Tomorrow I will be going to a friend’s 7th grade classroom presentation of “famous people in history.” She has 120 students who will be dressing up as someone in history and doing a presentation board about this person—as well as dressing in costume. She asked me to come in costume as Frida Kahlo. As many of you know, I admire/adore Frida Kahlo and wrote a blog last year extolling her praises; actually it was a “valentine towards an ethics of loving women and art.” (And every year I dress as Frida and help a friend do a lively lotería game at an LGBT celebration of Cinco de Mayo at our Church.)
My friend told me that while there would not be a Diego Rivera in her crowd of costumed living historians—there would be Frida’s lover Josephine Baker (someone saw the movie Frida and knew Josephine and Frida were “friends”), and there would be several Guadalupes.
This got me thinking that for children/teens – especially children brought up in religious households (and especially Catholic households, of which I was such a child) – saints and real people are often conflated. And famous real people one admires often are given “sainthood” in one’s imaginary church.
So, then, for me since I will be conversing tomorrow with the Virgin of Guadalupe as well as other Fridas – I imagine us all part of the same “heaven”—Frida, the Virgin of Guadalupe, Josephine Baker and more. I canonize Frida Kahlo in my own church.
Last year Comunidad, the support group for the Ministry of Gay and Lesbian Catholics at St. Mathew’s Church in Long Beach, Ca where I serve as a board member, conducted one of our monthly gatherings as an honoring of “Gay Saints.” Among them we named Harvey Milk as a “gay saint.” Harvey Milk was one of the first openly gay officials in the United States in 1977 and was tragically gunned down the following year. Has he been canonized? Not by “the Church” but by the gay Church of many folks—yes, he has been canonized.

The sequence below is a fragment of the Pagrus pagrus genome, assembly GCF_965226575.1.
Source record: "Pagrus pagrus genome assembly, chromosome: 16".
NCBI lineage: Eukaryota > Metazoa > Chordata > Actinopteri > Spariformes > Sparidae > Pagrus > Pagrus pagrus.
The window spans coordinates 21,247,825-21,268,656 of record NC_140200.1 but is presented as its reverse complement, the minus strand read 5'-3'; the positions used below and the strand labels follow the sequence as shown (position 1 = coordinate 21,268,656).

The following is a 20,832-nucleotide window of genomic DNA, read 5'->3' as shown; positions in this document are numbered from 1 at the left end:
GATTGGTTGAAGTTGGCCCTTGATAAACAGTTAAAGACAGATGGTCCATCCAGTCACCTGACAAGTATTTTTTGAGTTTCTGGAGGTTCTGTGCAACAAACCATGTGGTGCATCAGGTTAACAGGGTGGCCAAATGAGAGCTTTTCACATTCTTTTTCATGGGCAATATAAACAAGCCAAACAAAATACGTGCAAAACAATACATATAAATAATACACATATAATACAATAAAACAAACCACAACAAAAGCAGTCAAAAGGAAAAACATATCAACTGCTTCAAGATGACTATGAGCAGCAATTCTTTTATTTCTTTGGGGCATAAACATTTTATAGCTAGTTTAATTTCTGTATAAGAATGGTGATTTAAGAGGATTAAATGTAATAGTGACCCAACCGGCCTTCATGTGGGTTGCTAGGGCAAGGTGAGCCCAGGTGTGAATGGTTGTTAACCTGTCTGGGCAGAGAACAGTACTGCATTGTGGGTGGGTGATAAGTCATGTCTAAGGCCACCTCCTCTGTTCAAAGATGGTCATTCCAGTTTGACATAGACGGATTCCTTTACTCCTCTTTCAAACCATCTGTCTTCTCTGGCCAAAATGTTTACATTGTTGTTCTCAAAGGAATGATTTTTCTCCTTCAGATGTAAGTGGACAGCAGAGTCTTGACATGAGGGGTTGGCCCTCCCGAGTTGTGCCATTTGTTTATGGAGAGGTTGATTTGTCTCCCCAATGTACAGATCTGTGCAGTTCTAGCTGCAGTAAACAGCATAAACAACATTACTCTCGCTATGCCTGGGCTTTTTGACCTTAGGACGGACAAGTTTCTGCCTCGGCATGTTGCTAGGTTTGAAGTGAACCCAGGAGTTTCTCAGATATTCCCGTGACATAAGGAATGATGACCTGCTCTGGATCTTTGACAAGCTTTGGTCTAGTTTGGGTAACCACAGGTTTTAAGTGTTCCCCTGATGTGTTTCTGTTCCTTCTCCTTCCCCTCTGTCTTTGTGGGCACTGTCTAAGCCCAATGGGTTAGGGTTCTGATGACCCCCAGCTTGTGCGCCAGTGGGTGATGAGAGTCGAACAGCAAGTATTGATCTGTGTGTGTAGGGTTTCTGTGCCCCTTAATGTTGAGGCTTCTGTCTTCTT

Speaking of religious language and its usage—let us look briefly at other religious terms and our ability to use them outside the context of the traditional Church. I was recently guest lecturing on my book Baby, You Are My Religion: Women, Gay Bars and Theology Before Stonewall, in which I argue that for gay folk pre-Stonewall (pre-1975), the gay bar was an alternate “church space” because for one thing, gay folk were exiled from all major and minor religions until the 1970s—exiled as sinners and outcasts. I speak of gay people being “baptized” in the affirming gaze of each other at the gay bar when the rest of the world was against them. As I was speaking I could see the small cadre of gay and gay affirming students nodding vigorously. This was a fairly conservative school and it was indeed revelatory for me to affirm gay and lesbian history pre-Gay Pride of the 1970s as something sacred.
However, within the last two minutes of the class a young very earnest man raised his hand and asked me to “please stop profaning the word ‘baptism’.” I replied that I was not “profaning” baptism. After all “baptism” simply means born anew; and the actual Webster’s Dictionary definition means, yes, the Christian sacrament “using water for ritual purification,” but also “an act, experience, or ordeal by which one is purified, sanctified, initiated or named.” Certainly then the gay folk pre-Stonewall were initiated and named in their coming into a consciousness of friendship and love within the illicit yet accepting, dangerous yet loving, atmosphere of the pre-Stonewall bar.
As I spoke with this young man, I tried to explain some of this, but he insisted that I was indeed “profaning baptism” by suggesting that gay folk pre-Stonewall could experience “baptism” by going to a gay bar and experiencing for the first time the transformative nature of the gaze—the gaze of friendship.